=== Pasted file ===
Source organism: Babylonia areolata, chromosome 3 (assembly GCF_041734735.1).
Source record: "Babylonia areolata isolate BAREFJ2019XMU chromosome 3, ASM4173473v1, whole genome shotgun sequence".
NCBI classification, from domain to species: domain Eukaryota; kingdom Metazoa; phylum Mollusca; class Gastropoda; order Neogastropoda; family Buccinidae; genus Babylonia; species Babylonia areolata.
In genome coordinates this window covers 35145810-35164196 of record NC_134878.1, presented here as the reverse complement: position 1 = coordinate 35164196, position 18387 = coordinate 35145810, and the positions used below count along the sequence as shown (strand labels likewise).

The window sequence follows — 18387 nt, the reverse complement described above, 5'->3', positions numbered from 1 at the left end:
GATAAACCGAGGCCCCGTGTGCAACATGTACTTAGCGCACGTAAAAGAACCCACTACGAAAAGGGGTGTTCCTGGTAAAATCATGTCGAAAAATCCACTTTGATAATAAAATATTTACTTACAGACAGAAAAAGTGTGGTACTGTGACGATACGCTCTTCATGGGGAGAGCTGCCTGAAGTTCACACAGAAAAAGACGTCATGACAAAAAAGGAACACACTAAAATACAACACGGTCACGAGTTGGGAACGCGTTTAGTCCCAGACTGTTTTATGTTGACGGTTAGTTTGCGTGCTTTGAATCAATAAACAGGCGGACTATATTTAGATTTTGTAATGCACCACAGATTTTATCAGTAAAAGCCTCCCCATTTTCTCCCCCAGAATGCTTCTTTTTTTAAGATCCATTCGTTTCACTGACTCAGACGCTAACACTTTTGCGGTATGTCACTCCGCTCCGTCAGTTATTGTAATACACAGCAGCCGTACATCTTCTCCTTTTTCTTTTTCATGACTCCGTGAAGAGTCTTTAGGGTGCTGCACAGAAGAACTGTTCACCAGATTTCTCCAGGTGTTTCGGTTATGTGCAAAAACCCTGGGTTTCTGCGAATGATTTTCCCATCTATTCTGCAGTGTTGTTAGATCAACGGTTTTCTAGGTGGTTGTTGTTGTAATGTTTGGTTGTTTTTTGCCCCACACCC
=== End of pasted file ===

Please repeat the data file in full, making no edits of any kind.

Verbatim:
Source organism: Babylonia areolata, chromosome 3 (assembly GCF_041734735.1).
Source record: "Babylonia areolata isolate BAREFJ2019XMU chromosome 3, ASM4173473v1, whole genome shotgun sequence".
NCBI classification, from domain to species: domain Eukaryota; kingdom Metazoa; phylum Mollusca; class Gastropoda; order Neogastropoda; family Buccinidae; genus Babylonia; species Babylonia areolata.
In genome coordinates this window covers 35145810-35164196 of record NC_134878.1, presented here as the reverse complement: position 1 = coordinate 35164196, position 18387 = coordinate 35145810, and the positions used below count along the sequence as shown (strand labels likewise).

The window sequence follows — 18387 nt, the reverse complement described above, 5'->3', positions numbered from 1 at the left end:
GATAAACCGAGGCCCCGTGTGCAACATGTACTTAGCGCACGTAAAAGAACCCACTACGAAAAGGGGTGTTCCTGGTAAAATCATGTCGAAAAATCCACTTTGATAATAAAATATTTACTTACAGACAGAAAAAGTGTGGTACTGTGACGATACGCTCTTCATGGGGAGAGCTGCCTGAAGTTCACACAGAAAAAGACGTCATGACAAAAAAGGAACACACTAAAATACAACACGGTCACGAGTTGGGAACGCGTTTAGTCCCAGACTGTTTTATGTTGACGGTTAGTTTGCGTGCTTTGAATCAATAAACAGGCGGACTATATTTAGATTTTGTAATGCACCACAGATTTTATCAGTAAAAGCCTCCCCATTTTCTCCCCCAGAATGCTTCTTTTTTTAAGATCCATTCGTTTCACTGACTCAGACGCTAACACTTTTGCGGTATGTCACTCCGCTCCGTCAGTTATTGTAATACACAGCAGCCGTACATCTTCTCCTTTTTCTTTTTCATGACTCCGTGAAGAGTCTTTAGGGTGCTGCACAGAAGAACTGTTCACCAGATTTCTCCAGGTGTTTCGGTTATGTGCAAAAACCCTGGGTTTCTGCGAATGATTTTCCCATCTATTCTGCAGTGTTGTTAGATCAACGGTTTTCTAGGTGGTTGTTGTTGTAATGTTTGGTTGTTTTTTGCCCCACACCC